Author Affiliation: Center for Law and the Public's Health, Georgetown University, Washington, DC, and Johns Hopkins University, Baltimore, Md.
Highly pathogenic influenza A(H5N1) is endemic in avian populations in Southeast Asia, with serious outbreaks now in Africa, Europe, and the Middle East.1 Human cases, although rare, continue to increase, with high reported case-fatality rates. Industrialized countries place great emphasis on scientific solutions. The White House strategic plan and congressional appropriation both devote more than 90% of pandemic influenza spending to vaccines and antiviral medications.2 Yet, medical countermeasures, discussed in a previous JAMA Commentary, will not impede pandemic spread: experimental H5N1 vaccines may not be effective against a novel human subtype, neuraminidase inhibitors may become resistant, and medical countermeasures will be extremely scarce.3 This Commentary focuses on traditional public health interventions, drawing lessons from past influenza pandemics and the outbreaks of severe acute respiratory syndrome (SARS)4 (Table).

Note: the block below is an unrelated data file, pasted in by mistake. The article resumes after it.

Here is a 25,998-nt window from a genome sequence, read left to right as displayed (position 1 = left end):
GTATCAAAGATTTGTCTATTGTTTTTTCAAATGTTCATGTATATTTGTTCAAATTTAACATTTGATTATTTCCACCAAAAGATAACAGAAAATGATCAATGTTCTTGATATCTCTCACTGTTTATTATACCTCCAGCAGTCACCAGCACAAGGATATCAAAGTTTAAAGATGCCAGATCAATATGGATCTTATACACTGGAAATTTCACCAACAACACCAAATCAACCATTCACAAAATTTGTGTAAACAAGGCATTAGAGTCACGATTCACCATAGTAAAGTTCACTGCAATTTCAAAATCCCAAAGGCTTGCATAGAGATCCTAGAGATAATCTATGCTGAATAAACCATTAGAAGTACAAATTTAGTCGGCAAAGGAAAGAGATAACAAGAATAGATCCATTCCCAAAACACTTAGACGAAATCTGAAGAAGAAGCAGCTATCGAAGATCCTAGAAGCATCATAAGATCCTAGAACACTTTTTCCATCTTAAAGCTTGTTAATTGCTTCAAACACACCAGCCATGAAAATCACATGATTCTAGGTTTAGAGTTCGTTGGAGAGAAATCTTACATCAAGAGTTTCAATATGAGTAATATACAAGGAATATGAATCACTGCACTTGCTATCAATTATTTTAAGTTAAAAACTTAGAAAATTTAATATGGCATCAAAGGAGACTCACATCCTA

Gostin L. Public Health Strategies for Pandemic Influenza: Ethics and the Law. JAMA. 2006;295(14):1700–1704. doi:10.1001/jama.295.14.1700
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